The new forecast takes account of Labour’s parlous prospects in Scotland – and the Tory failure to make progress in the rest of Britain
Both Labour and the Conservatives have suffered setbacks to their election hopes. Labour has fallen further behind the SNP in Scotland when it was hoping to start closing the gap; and the Tories have failed to achieve “crossover” – a consistent lead in the polls which they had hoped to secure by Easter week. Unless things change in the next 25 days, neither party will find it easy to form a viable government after the election.
Making sense of state of play is not easy. On Thursday afternoon, three polls generated excitement when they reported Labour leads of up to 6%. A few hours later, two other polls showed the Conservatives one point ahead. On these occasions it is worth bearing in mind that all conventional polls are subject to a margin of error, of 3-4 points per party and 5-6 points on the gap between Labour and Tory. Taking that into account, all five of Thursday’s polls were consistent with a neck-and-neck race.
In fact, it has been neck-and-neck for six months. In order to achieve greater accuracy and minimise sampling fluctuations, YouGov has changed its methods for the final month of the campaign. Our starting point is the pool of more than 100,000 people we questioned in January and February. At the time we found an average Labour lead of less than 1%. So did an average of 54 polls conducted by other companies, even though individual surveys varied between a Labour lead of 7% and a Tory lead of 4%.
Starting last week, YouGov has been requestioning separate samples of at least 1,600 voters drawn from that initial 100,000-strong pool. This allows us to compare what they told us some weeks ago with what they say now. As a result we can be confident that any marked deviation from neck-and-neck will be real, and not a sampling wobble.
We have found no such deviation. All five polls that YouGov has conducted on our new system have had both Labour and Conservative within one point of today’s figures of 34% each. This is not because voters are all stick to their views. Beneath the surface, we find a lot of churn. Around 9% of voters have switched parties since the new year, while another 9% have moved to our from the ranks of the “don’t knows”. However, these changes have largely cancelled each other out.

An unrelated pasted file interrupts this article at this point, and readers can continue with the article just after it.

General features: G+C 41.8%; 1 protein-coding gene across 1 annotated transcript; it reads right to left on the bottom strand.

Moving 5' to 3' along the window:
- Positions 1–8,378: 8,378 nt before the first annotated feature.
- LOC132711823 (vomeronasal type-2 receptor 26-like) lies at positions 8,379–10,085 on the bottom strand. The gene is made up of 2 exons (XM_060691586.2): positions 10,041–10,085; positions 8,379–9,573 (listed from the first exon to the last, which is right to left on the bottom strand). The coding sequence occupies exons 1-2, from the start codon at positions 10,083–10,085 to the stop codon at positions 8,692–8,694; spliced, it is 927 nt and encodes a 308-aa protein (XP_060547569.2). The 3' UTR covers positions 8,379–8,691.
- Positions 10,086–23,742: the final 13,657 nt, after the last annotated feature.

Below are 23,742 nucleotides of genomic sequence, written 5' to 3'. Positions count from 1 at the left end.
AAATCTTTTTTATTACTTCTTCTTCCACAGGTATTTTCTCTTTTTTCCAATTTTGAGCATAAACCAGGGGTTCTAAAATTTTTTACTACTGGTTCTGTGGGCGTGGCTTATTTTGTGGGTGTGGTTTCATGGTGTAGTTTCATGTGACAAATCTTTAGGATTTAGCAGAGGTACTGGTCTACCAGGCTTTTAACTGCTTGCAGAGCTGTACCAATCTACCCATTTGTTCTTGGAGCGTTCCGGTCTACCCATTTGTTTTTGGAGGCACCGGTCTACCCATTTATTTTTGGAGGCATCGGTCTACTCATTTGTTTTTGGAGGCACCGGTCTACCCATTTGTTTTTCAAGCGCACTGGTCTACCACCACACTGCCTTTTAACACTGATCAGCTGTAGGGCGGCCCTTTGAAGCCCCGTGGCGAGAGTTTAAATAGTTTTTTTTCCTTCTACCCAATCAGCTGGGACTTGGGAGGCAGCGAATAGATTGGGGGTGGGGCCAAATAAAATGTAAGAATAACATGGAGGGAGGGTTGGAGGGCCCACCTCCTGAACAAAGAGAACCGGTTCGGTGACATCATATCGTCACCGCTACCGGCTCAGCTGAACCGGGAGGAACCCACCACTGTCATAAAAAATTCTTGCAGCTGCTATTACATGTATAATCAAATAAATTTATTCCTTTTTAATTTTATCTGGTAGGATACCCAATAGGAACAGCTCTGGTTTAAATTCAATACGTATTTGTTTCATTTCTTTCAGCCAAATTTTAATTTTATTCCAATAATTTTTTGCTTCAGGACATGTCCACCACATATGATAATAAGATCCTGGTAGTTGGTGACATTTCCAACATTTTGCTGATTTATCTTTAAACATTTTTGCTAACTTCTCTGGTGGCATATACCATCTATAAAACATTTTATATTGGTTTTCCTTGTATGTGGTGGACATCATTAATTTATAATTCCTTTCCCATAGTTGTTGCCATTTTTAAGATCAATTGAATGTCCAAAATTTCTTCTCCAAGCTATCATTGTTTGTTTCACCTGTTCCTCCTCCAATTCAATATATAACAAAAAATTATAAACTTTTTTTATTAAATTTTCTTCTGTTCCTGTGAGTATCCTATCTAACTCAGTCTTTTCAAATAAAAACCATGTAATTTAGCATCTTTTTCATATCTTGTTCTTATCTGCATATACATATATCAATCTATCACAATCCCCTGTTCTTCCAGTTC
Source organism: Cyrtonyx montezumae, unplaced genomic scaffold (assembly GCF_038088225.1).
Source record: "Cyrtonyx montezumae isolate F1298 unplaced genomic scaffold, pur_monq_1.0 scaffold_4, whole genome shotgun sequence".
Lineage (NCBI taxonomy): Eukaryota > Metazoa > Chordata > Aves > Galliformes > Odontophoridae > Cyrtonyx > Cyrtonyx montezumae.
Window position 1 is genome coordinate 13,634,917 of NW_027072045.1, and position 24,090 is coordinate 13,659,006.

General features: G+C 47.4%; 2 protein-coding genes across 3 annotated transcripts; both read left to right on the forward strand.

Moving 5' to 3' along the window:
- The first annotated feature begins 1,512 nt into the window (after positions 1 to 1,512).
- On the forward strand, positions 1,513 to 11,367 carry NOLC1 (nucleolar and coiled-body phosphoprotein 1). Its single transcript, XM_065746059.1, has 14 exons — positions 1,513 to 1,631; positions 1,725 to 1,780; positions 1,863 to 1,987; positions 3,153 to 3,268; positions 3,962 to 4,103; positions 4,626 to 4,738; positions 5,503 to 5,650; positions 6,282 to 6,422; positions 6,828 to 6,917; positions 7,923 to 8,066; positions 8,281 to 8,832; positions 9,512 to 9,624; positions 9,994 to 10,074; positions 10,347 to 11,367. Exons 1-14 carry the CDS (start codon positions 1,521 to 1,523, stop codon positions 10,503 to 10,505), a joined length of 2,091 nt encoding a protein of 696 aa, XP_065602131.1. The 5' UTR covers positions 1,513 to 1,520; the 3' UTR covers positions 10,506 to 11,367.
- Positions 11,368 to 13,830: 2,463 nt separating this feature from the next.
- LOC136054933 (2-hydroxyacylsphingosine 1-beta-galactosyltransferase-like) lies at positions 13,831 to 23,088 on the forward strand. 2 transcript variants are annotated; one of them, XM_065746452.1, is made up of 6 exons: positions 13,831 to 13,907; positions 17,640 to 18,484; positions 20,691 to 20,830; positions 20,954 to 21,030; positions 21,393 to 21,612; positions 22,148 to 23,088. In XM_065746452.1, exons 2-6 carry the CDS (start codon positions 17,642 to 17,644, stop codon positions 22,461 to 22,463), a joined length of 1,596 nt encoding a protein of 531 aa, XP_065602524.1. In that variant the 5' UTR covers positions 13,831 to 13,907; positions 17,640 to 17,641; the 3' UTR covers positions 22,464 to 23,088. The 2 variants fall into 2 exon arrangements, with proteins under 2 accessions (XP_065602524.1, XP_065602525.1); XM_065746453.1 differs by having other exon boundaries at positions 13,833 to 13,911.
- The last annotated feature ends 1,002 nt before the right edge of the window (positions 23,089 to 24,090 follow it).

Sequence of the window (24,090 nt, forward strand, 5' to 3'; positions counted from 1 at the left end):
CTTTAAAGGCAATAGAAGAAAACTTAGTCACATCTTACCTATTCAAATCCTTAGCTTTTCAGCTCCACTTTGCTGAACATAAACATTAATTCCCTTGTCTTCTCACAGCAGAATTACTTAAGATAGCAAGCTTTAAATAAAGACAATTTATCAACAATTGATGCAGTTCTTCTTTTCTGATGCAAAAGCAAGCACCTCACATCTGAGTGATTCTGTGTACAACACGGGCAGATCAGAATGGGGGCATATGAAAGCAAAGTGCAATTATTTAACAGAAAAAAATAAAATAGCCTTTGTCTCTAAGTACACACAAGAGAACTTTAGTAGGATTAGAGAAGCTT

There are two significant exceptions. Ukip has lost around 300,000 votes to the Conservatives, while Labour has captured a similar number from the Greens. Thus Labour and the Tories remain in lock-step, but both with slightly more support than some weeks ago.
My new forecast takes account of Labour’s parlous prospects in Scotland, and the Tory failure to make progress in the rest of Britain. I still expect a small shift to the Conservatives towards the end of the campaign, but have trimmed their predicted election-day lead in the popular vote from 5% last month to 3% today.
On this projection, it is unclear who would be Prime Minister when the dust settles. The Tories would be the largest party; but even with the help of around ten unionist MPs from Northern Ireland, would still be well short of 300 seats. If David Cameron were to seek approval for a Queen’s Speech, he could be outvoted if Labour and the SNP, with 310 seats together, joined forces. The 30 Lib Dem MPs would be decisive.
Things could change. Our “churn” figures suggest that in each of the battleground seats that will decide the election, 4,000 voters might switch sides between now and election day, and another 4,000 hover been voting and abstaining. To break the deadlock, parties must make sure that these shifts do not simply cancel each other out.
Labour’s task remains to establish its credentials for economic competence, and to boost Ed Miliband’s reputation which, though still poor, has been improving steadily week by week.
Our latest poll shows not only that most voters think the Conservatives’ personal attack on Miliband and Trident was mistaken; the spat has caused a sharp increase in the number of voters who are repelled by Conservative tactics.
This commentary appeared first in the Sunday Times